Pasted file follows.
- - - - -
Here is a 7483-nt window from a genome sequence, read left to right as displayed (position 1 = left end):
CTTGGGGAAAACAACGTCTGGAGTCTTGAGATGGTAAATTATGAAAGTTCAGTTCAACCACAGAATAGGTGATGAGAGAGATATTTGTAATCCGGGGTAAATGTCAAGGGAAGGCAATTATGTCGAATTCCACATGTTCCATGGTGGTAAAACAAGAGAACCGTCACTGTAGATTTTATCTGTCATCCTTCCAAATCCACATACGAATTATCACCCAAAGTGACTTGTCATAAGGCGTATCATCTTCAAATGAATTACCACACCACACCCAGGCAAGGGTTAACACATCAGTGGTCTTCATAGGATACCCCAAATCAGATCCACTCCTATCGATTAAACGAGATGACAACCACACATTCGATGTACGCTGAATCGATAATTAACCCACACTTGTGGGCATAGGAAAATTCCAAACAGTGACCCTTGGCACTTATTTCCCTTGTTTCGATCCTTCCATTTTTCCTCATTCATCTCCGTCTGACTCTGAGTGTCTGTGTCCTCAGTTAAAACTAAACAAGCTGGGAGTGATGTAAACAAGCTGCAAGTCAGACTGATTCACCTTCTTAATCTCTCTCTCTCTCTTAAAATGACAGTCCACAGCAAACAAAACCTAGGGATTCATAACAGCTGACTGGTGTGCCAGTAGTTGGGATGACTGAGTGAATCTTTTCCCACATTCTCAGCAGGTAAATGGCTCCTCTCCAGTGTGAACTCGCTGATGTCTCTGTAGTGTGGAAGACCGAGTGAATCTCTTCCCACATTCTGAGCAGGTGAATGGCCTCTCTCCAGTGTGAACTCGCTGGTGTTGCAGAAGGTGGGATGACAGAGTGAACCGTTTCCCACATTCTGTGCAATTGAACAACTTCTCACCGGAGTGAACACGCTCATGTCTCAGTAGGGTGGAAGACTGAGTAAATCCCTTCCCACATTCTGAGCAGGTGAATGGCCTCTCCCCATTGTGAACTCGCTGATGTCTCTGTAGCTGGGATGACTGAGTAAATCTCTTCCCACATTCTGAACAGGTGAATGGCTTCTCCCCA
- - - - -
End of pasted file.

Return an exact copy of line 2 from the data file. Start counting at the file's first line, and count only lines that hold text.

CTTGGGGAAAACAACGTCTGGAGTCTTGAGATGGTAAATTATGAAAGTTCAGTTCAACCACAGAATAGGTGATGAGAGAGATATTTGTAATCCGGGGTAAATGTCAAGGGAAGGCAATTATGTCGAATTCCACATGTTCCATGGTGGTAAAACAAGAGAACCGTCACTGTAGATTTTATCTGTCATCCTTCCAAATCCACATACGAATTATCACCCAAAGTGACTTGTCATAAGGCGTATCATCTTCAAATGAATTACCACACCACACCCAGGCAAGGGTTAACACATCAGTGGTCTTCATAGGATACCCCAAATCAGATCCACTCCTATCGATTAAACGAGATGACAACCACACATTCGATGTACGCTGAATCGATAATTAACCCACACTTGTGGGCATAGGAAAATTCCAAACAGTGACCCTTGGCACTTATTTCCCTTGTTTCGATCCTTCCATTTTTCCTCATTCATCTCCGTCTGACTCTGAGTGTCTGTGTCCTCAGTTAAAACTAAACAAGCTGGGAGTGATGTAAACAAGCTGCAAGTCAGACTGATTCACCTTCTTAATCTCTCTCTCTCTCTTAAAATGACAGTCCACAGCAAACAAAACCTAGGGATTCATAACAGCTGACTGGTGTGCCAGTAGTTGGGATGACTGAGTGAATCTTTTCCCACATTCTCAGCAGGTAAATGGCTCCTCTCCAGTGTGAACTCGCTGATGTCTCTGTAGTGTGGAAGACCGAGTGAATCTCTTCCCACATTCTGAGCAGGTGAATGGCCTCTCTCCAGTGTGAACTCGCTGGTGTTGCAGAAGGTGGGATGACAGAGTGAACCGTTTCCCACATTCTGTGCAATTGAACAACTTCTCACCGGAGTGAACACGCTCATGTCTCAGTAGGGTGGAAGACTGAGTAAATCCCTTCCCACATTCTGAGCAGGTGAATGGCCTCTCCCCATTGTGAACTCGCTGATGTCTCTGTAGCTGGGATGACTGAGTAAATCTCTTCCCACATTCTGAACAGGTGAATGGCTTCTCCCCA